PHOENIX (AP) -- A federal judge has dismissed two civil rights groups' lawsuit challenging an Arizona law banning abortions based on the race or sex of the child.
U.S. District Judge David G. Campbell's ruling Thursday says the NAACP's Maricopa County branch and the National Asian Pacific American Women's Forum don't have legal standing to sue.
The law makes it a felony to knowingly provide a sex- or race-based abortion.
The groups contended that the law unconstitutionally singles out Asian and black women based on stereotypes and the sponsors' beliefs that Asian and black women may choose an abortion because of race or the baby's sex.
Supporters of the 2011 legislation that became the law said it was intended to prevent discrimination.
Arizona: Abortion banned for race selection (March 30, 2011)
Gov. Jan Brewer has signed what is likely to be the first legislation in the nation to ban abortions over ethnicity. The law makes it a felony to knowingly perform or provide financing for an abortion sought because of the race or sex of the fetus or a parent’s race.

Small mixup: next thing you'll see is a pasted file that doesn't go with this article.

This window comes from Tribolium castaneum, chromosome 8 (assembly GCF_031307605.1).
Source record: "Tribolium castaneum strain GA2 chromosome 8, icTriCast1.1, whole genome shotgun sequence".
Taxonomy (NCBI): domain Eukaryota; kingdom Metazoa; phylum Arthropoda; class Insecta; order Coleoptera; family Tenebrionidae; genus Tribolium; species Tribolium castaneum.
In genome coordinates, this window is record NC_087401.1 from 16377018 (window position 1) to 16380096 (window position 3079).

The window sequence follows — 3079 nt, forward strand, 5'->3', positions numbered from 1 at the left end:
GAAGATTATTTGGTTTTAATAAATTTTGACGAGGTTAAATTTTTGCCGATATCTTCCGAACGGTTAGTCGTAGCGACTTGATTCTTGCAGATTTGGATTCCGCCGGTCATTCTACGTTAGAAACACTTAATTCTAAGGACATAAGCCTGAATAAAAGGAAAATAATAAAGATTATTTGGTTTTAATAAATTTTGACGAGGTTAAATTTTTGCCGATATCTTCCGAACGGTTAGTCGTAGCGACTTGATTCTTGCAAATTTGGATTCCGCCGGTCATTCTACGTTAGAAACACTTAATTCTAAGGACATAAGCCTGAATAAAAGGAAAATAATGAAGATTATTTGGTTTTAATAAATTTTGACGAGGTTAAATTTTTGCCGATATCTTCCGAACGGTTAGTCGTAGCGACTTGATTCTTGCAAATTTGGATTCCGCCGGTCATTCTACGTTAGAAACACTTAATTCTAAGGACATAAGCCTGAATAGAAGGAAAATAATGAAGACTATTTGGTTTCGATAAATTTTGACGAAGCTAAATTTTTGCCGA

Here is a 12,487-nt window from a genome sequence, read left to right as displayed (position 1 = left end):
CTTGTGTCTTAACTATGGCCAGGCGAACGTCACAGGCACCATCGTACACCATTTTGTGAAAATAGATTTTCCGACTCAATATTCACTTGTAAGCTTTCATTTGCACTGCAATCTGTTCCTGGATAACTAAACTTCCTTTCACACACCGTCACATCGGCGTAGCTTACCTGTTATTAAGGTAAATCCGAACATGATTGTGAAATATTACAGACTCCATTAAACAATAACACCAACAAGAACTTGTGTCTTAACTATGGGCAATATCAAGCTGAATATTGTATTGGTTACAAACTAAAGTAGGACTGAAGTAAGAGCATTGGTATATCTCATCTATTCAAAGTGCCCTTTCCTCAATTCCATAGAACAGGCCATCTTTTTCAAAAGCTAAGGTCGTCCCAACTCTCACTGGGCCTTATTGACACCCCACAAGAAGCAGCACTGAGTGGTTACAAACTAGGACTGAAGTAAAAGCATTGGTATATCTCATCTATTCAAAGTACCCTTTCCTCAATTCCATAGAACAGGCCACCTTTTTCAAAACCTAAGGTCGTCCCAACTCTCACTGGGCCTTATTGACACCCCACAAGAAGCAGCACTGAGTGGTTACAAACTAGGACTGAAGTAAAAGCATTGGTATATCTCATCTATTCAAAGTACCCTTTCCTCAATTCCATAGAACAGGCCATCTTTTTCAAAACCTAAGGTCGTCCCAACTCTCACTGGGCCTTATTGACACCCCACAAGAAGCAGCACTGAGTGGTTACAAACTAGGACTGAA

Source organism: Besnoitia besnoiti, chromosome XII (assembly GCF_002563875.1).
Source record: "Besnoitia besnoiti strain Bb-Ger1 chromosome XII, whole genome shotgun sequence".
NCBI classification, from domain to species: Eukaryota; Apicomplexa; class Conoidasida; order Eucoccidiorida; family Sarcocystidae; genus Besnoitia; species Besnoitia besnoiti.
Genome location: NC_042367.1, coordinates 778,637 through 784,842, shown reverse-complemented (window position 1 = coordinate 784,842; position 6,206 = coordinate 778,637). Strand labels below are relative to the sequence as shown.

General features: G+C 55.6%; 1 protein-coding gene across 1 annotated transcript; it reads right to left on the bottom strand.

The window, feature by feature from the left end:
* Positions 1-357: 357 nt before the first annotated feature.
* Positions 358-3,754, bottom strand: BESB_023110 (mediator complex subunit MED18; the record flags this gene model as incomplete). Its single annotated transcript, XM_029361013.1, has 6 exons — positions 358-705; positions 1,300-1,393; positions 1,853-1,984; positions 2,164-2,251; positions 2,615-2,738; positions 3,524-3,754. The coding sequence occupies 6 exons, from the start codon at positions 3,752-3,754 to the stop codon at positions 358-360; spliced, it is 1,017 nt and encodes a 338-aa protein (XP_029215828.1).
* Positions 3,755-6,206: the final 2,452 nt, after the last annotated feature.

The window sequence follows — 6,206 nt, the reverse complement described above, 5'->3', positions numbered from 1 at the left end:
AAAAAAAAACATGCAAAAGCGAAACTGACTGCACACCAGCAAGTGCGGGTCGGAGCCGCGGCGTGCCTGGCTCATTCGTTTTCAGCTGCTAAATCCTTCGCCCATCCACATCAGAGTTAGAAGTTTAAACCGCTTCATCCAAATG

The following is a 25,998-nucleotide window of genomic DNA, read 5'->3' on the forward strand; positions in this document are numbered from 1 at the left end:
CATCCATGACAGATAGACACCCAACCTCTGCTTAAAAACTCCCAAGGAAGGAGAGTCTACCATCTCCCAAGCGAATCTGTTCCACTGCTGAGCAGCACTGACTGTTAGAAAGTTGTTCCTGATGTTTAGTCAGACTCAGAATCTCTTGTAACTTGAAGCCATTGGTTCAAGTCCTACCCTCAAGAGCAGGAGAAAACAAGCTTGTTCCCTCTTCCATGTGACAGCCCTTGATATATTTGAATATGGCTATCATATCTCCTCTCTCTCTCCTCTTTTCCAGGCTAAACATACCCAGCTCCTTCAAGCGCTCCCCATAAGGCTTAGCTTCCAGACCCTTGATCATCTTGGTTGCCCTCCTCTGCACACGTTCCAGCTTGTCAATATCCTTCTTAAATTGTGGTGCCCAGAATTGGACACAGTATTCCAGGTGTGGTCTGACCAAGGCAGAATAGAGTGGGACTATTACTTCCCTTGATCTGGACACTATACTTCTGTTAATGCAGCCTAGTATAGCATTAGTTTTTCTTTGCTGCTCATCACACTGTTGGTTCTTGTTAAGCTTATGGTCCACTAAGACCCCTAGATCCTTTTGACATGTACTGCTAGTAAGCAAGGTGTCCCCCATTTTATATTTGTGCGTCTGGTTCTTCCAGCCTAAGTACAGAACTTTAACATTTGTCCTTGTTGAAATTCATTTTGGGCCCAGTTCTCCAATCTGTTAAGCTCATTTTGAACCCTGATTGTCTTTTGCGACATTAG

The maximum punishment if convicted is 3.5 years in prison.
Supporters said they wanted Arizona to prevent discrimination-based abortions, and they disagreed with opponents over whether there was evidence that race and sex selection-based agendas were actually occurring in Arizona.
Critics said there was no evidence that selective abortions occur in Arizona, and doctors could face jail time if they lose a newly required affidavit that an abortion is not for selection purposes.
“This law creates a highly unusual requirement that women state publicly their reason for choosing to terminate a pregnancy — a private decision they already made with their physician, partner and family,” Bryan Howard, chief executive officer of Planned Parenthood of Arizona, said in a statement.